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Welcome to the Free Zone

Welcome to the Free Zone

by Ladislas Gara

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A moving and witty portrayal of a family and community in turmoil during the Second World War. It is 1942 and the sleepy village of Saint-Boniface in the Ardèche has become stuffed with refugees from all over France and indeed Europe. Expats, exiles and migrant Jews all mingle together. Daily life is shambolic. Several Jewish families have washed up in


A moving and witty portrayal of a family and community in turmoil during the Second World War. It is 1942 and the sleepy village of Saint-Boniface in the Ardèche has become stuffed with refugees from all over France and indeed Europe. Expats, exiles and migrant Jews all mingle together. Daily life is shambolic. Several Jewish families have washed up in Saint-Boniface, lodged in guest houses and rented farmhouses, they are attempting to carve out a new life for themselves among the folded hills and isolated farmsteads. Battling against the bureaucracy and paperwork of Vichy-France and the spectre of the Germans closing in on the Free Zone, the families struggle to get used to the local ways, just as the locals struggle to accept them. From the non-existent toilets and lack of electricity to black market dealings and the self-serving, sadistic gendarme, life in Saint-Boniface is challenging and spirited. Welcome to the Free Zone is a vivid and dark humoured novel based on the true story of Nathalie and Ladislas Gara, who take on the role of the Verès family in the book. Originally published in 1946 this new translation with revive this extraordinary tale.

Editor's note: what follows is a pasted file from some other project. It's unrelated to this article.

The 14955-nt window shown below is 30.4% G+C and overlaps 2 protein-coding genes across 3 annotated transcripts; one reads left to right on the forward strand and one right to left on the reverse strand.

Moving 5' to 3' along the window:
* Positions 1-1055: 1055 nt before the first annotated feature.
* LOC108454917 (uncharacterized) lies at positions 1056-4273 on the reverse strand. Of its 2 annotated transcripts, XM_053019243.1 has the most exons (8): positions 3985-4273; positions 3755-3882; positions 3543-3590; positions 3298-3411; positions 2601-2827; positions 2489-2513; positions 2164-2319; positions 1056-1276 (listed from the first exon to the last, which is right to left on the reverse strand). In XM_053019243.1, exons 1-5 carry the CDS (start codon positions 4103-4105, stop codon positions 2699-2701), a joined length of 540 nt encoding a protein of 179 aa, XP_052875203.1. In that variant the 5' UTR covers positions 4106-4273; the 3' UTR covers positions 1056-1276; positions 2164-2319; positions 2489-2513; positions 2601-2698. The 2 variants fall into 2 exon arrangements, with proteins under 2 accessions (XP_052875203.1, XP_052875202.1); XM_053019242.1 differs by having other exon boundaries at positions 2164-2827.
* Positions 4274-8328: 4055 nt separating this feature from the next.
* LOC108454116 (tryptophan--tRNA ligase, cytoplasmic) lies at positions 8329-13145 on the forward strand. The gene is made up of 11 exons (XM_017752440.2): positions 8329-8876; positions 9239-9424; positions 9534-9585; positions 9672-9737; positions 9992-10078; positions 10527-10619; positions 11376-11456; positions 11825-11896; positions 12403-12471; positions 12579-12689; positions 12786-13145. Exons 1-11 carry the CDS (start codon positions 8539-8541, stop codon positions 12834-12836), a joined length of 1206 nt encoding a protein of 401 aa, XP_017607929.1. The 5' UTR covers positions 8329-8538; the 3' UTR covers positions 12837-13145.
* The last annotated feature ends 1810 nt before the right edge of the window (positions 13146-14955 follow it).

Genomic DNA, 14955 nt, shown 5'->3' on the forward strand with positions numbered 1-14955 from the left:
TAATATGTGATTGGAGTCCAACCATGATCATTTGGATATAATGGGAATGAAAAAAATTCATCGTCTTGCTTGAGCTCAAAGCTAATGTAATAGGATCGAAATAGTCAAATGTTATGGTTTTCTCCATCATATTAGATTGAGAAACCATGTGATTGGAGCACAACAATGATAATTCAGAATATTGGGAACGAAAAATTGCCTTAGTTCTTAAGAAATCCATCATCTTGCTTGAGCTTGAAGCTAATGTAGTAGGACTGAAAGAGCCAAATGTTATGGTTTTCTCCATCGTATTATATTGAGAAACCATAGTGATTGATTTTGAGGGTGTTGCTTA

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Hesperus Press
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Hesperus Classics
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Welcome to the Free Zone

By Nathalie Gara, Ladislas Gara, Bill Reed

Hesperus Press Limited

Copyright © 2013 Claire Meljac
All rights reserved.
ISBN: 978-1-78094-188-2


Round Saint-Boniface in Eighty Minutes


Stopping to take a vast man's handkerchief from her bag, Mme Hermelin wiped her steel-rimmed spectacles and blew her nose vigorously.

According to the cracked sundial of Rochefontaine Château, overlooking the village, it was midday. But for strategic and economic reasons quite beyond the comprehension of Saint-Boniface's inhabitants, the clocks in the village, as throughout France, indicated two o'clock in the afternoon: the time a sundial would be showing in Kiev.

Settling her glasses back on her thin sharp nose, the retired tax inspector's wife trotted off again across country as if she had to make up the two hours stolen from her by the Administration. For years now, her angular figure, permanently engaged on some distant errand, had been part of the landscape of Saint-Boniface.